What do you call an object or a person which is frequently referenced but never actually appears? For example, Godot from ‘Waiting for Godot’?
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They are often referred to as "off-stage characters" (or off-stage objects, places, etc.). This is even the case in media such as novels or radio plays that don't have a stage (using the mechanics of theatre as a source of metaphors for those other media).
Godot is a slightly more complicated case, because it's not clear whether he even exists, depending on how you interpret it, though it would still apply.
Sometimes even objects that aren't people are referred to as "off-stage characters" because they have such a strong impact upon the narrative. There's a clear degree of metaphor being used here, but it's not uncommon to find people talking about "the sea as an off-stage character" and so on.
Some people have suggested MacGuffin. A MacGuffin is something that drives the plot in some way, and hence clearly has some significance to the characters, but has no significance beyond that. A MacGuffin could be off-scene for all of a story, could be obtained at the end, or could be with the protagonist for the entire story (Goody McGooderson must travel across war-torn Ruritania with the MacGuffin, keeping it from Evil McEvilson and his network of spies). If you could change the MacGuffin for someone else (swap out "enemy codes" with "enemy weapon plans" or "diamonds" for "drugs") and have the same story, it's a MacGuffin. Otherwise you can't.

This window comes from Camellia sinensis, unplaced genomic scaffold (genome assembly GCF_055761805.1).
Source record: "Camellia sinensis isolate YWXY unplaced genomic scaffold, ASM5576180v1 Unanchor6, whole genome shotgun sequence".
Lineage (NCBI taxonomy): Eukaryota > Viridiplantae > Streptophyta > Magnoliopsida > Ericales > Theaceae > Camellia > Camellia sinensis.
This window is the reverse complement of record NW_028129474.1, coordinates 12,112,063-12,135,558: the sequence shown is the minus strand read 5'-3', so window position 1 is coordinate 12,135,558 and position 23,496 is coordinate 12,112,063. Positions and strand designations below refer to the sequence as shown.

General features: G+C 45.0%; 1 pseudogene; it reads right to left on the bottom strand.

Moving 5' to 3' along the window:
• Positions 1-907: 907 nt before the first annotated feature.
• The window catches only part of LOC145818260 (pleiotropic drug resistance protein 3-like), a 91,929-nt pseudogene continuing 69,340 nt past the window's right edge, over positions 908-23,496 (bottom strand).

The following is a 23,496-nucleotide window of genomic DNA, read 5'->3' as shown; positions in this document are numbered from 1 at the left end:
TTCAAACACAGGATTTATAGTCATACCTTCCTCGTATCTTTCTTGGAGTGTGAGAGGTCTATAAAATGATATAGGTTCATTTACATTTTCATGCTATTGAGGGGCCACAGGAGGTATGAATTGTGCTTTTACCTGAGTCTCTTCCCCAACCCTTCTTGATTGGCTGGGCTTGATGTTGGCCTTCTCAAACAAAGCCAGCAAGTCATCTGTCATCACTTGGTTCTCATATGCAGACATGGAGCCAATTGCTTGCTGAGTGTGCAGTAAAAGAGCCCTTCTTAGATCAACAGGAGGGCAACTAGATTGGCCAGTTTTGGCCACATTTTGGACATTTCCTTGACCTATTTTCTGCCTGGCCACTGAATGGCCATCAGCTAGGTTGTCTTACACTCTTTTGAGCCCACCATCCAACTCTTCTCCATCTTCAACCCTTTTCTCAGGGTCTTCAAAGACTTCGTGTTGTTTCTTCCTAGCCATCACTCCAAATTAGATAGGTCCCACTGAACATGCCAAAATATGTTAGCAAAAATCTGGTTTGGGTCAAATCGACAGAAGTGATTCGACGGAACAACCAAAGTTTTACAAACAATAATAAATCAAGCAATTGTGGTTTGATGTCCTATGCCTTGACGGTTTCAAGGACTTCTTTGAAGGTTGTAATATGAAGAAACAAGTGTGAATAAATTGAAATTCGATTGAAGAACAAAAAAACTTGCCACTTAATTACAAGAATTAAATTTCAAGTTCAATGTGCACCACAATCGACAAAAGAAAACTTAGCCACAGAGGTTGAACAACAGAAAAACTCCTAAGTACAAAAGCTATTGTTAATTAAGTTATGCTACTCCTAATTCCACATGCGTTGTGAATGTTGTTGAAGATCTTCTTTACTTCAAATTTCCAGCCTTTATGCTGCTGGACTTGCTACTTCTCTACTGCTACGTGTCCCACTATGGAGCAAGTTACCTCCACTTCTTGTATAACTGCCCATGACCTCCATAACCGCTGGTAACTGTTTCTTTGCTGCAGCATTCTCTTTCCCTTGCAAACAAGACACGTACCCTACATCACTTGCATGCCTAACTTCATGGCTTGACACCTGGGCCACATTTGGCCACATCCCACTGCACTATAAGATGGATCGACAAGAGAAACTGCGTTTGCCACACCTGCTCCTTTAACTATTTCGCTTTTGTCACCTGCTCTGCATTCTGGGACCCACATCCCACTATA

Godot is a MacGuffin in some interpretations of the play, and not in some others, as whether the question of who or what Godot is is even important differs with those interpretations. If you consider the question as unimportant, then you believe Godot is a MacGuffin.
I know that this doesn't qualify as a very good answer because it isn't a canonical device and it doesn't apply to simple objects of reference which have no particular power in the narrative, but when I think of characters like Rebecca or even Clym Yeobright (in the first half of the text) I think of the phrase "invisible hand". Yes, Smith meant something else, but it is an evocative term for a force or influence mentioned but never present.